Deep in a forest in central Massachusetts, one can spot a typical red oak tree. His only distinguishing characteristic, besides his old age, is that he tweets information about climate change.
The 87-foot northern red oak live-tweeted the global warming crisis.
The debut of the century-old oak tree on social networks was the result of Tim Rademacher, postdoctoral fellow at Harvard Forest and is now a joint effort with Clarisse Hart, who oversees outreach and education for the forest.
“We did the teamwork to give the tree a voice, which we decided would make the most sense in first person, and even with a personality, to make it accessible to a wider audience. wide,” Rademacher said. .
“But more importantly, our witness tree is an account based on objective data, which I hope will amplify messages about climate change. But we don’t decide what is published, it’s the tree. who did it.”
The tree live-tweeted the weather changes. This northern red oak was fitted by a Harvard Forest team with sensors, the information from which is sent into software to enable the tree to communicate.
Last month was quite dry, with temperatures reaching 32.7℃ (90.9℉) and only 99.3mm of precipitation in Harvard Forest.
— A witness tree (@awitnesstree) September 1, 2022
In addition to a growth sensor that constantly monitors the tree, the Twitter tree has a sap flow sensor to measure the amount of liquid moving up and down the tree.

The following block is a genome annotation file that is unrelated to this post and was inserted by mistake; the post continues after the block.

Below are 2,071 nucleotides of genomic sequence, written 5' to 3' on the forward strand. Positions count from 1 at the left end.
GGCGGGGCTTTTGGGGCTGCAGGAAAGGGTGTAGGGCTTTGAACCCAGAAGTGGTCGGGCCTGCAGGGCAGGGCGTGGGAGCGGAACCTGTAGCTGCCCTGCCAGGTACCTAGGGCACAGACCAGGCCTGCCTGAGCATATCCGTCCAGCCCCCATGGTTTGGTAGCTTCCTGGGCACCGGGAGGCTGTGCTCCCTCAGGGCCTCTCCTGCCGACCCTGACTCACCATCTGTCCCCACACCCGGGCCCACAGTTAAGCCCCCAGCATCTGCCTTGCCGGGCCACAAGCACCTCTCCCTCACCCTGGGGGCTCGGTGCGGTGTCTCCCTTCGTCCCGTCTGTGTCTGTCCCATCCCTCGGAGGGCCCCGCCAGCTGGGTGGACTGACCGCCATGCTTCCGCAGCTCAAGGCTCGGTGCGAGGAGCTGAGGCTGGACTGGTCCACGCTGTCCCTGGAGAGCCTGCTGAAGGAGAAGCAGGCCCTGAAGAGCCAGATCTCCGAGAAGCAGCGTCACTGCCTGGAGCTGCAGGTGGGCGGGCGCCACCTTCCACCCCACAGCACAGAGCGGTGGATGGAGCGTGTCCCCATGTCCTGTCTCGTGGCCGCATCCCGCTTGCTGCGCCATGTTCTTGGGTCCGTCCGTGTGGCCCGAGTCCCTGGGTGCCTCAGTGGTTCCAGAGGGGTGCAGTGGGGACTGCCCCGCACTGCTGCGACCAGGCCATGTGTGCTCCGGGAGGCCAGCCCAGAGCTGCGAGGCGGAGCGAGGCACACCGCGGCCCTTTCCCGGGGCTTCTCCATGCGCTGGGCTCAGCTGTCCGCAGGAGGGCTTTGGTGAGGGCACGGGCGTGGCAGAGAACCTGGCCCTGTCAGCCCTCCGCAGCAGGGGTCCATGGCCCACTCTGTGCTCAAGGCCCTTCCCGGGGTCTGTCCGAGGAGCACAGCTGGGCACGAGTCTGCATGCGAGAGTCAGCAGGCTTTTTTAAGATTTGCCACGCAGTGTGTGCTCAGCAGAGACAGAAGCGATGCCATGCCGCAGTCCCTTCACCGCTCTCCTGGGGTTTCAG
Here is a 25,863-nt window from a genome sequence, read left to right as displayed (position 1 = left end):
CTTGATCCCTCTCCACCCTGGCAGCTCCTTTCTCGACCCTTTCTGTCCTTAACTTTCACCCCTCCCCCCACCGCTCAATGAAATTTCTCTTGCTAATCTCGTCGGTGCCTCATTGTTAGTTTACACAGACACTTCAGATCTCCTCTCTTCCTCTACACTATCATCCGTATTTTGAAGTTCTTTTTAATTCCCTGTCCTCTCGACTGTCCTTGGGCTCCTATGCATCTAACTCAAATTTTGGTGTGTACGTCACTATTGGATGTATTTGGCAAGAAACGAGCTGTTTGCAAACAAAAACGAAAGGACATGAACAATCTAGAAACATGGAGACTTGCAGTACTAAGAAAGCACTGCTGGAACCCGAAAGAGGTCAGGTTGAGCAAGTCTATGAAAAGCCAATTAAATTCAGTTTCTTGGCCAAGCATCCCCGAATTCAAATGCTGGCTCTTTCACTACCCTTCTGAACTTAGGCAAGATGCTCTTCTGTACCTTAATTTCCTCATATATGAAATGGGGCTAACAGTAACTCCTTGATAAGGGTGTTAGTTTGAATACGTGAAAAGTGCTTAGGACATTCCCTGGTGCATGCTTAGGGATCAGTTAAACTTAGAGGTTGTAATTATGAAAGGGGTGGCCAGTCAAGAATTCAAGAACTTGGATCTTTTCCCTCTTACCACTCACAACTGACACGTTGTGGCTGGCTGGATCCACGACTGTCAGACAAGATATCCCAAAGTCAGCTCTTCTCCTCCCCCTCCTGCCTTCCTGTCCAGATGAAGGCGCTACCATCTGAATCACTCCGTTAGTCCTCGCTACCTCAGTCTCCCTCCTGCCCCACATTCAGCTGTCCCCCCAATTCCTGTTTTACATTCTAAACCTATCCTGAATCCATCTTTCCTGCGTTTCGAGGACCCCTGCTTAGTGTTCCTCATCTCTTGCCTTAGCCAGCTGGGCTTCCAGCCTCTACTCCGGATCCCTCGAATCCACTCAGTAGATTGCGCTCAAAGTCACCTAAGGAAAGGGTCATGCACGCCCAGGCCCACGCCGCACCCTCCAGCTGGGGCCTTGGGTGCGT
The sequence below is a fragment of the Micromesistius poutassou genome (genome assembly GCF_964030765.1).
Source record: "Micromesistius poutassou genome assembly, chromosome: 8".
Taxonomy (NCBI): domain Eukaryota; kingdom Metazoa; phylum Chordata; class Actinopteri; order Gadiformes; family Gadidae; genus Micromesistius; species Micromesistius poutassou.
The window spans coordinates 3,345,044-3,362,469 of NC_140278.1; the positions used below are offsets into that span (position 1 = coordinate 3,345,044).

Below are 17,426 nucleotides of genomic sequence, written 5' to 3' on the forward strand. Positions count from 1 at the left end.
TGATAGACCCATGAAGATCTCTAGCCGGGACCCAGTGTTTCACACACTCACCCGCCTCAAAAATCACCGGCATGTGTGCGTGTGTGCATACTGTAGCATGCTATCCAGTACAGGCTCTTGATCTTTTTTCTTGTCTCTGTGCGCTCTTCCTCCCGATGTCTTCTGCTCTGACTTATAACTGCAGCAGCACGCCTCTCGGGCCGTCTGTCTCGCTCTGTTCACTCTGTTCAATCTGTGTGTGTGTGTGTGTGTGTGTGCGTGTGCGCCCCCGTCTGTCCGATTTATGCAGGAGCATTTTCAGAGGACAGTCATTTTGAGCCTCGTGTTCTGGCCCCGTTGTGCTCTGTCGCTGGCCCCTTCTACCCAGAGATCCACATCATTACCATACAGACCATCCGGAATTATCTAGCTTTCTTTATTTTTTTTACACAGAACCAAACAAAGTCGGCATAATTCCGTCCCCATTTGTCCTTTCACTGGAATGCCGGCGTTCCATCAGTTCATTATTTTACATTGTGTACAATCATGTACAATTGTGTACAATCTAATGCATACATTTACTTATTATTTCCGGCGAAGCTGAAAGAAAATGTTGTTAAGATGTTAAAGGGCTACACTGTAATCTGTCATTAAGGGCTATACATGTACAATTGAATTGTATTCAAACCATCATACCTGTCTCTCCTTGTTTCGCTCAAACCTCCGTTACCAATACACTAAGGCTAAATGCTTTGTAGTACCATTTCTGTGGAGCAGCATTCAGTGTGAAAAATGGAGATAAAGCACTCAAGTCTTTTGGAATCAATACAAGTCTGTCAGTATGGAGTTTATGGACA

A camera that continuously takes photographs of the canopy is also present. All of this information is combined to create a code, which is then posted on the Witness Tree Twitter page.
My acorns are an important food source for wild turkeys. Over 221 acorns can be eaten by a single turkey in a single meal. pic.twitter.com/gGsaH2UZ0U
— A witness tree (@awitnesstree) September 2, 2022
The tree is around 100 years old and has witnessed various extreme weather events. This tree was there and unscathed when the Great New England Hurricane hit in 1938.
These cutting-edge techniques can not only demonstrate how quickly the climate is changing, but also how urgent it is to take immediate action to save trees that have been around for more than a century.